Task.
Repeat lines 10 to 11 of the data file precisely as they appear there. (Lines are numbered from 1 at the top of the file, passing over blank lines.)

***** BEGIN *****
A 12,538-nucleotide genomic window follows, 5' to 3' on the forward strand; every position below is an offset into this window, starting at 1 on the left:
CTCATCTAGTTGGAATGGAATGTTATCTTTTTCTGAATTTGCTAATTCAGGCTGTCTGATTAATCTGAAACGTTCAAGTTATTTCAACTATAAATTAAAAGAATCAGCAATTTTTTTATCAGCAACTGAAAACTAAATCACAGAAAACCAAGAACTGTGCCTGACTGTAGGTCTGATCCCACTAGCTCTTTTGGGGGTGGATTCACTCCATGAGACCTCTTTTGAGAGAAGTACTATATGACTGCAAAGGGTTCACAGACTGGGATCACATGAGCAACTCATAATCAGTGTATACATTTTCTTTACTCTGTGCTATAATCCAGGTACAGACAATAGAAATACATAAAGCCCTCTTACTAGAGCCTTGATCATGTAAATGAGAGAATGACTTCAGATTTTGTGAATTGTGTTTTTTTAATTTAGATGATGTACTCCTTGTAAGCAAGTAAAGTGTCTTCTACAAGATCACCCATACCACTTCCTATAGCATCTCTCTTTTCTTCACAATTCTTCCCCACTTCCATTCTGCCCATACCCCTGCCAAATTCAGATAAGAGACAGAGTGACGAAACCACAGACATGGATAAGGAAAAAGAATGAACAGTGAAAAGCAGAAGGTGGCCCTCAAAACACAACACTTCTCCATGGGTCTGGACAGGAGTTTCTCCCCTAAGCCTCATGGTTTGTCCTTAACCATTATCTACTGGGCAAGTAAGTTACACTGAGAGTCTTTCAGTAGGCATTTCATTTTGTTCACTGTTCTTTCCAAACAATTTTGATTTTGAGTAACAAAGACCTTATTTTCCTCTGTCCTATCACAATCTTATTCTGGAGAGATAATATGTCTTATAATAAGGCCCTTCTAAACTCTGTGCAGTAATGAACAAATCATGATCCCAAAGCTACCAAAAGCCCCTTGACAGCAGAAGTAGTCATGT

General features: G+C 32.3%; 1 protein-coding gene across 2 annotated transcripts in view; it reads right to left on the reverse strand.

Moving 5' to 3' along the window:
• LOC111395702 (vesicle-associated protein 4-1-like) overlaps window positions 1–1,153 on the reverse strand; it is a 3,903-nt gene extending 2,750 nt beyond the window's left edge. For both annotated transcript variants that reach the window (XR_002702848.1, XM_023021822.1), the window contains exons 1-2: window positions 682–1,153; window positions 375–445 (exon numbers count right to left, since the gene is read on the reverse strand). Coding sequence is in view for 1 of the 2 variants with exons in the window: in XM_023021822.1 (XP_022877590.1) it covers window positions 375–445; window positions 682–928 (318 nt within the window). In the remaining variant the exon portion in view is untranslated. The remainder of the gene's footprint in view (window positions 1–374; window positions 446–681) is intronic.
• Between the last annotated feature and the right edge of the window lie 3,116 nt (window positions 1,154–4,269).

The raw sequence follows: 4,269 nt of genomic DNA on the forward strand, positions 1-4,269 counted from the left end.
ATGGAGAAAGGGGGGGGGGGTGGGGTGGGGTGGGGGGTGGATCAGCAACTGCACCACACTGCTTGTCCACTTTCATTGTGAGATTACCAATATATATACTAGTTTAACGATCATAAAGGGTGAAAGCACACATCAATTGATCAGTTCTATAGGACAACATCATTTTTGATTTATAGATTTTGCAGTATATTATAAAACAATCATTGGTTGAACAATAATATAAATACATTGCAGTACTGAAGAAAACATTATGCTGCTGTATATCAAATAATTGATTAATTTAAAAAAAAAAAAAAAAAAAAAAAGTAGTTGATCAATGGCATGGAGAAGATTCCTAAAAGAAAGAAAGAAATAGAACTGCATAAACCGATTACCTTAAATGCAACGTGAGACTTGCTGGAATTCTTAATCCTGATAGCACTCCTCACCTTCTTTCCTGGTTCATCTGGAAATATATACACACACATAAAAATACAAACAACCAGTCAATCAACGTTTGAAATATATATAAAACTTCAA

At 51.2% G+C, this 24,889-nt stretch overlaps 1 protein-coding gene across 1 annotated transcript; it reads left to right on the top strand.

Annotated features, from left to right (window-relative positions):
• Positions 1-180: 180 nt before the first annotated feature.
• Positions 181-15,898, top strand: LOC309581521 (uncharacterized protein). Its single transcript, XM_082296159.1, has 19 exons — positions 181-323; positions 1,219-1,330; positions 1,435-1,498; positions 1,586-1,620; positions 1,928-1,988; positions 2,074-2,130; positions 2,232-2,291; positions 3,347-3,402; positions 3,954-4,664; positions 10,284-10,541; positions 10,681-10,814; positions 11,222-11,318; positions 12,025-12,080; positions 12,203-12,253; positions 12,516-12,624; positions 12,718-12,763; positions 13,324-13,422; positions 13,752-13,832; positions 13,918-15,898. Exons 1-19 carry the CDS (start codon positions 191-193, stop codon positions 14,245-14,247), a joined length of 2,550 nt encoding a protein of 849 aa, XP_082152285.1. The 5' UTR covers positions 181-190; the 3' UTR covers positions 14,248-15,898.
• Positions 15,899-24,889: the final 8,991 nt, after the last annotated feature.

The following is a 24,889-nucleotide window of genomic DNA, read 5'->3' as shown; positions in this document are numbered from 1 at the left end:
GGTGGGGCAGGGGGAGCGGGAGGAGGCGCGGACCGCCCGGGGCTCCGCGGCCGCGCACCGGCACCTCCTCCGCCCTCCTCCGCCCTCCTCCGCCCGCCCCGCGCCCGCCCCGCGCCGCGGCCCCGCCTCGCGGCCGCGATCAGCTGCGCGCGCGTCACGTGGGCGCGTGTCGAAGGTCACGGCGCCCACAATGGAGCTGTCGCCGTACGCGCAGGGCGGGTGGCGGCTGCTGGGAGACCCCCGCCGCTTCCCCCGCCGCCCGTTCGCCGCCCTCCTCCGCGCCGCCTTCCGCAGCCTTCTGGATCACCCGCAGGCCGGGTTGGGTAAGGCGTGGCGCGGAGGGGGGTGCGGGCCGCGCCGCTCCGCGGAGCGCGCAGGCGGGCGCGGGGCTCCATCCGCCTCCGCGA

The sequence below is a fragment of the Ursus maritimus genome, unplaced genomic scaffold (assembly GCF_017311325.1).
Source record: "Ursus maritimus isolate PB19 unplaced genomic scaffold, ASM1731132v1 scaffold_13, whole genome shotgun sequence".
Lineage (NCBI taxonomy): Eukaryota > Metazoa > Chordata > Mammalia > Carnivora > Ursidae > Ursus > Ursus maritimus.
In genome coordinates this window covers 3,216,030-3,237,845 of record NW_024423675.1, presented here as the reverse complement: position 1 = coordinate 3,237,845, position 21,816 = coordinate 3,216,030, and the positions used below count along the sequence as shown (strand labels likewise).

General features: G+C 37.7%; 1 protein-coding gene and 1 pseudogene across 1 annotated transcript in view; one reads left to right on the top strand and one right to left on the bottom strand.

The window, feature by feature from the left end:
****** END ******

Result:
Annotated features, from left to right (window-relative positions):
• Positions 1-180: 180 nt before the first annotated feature.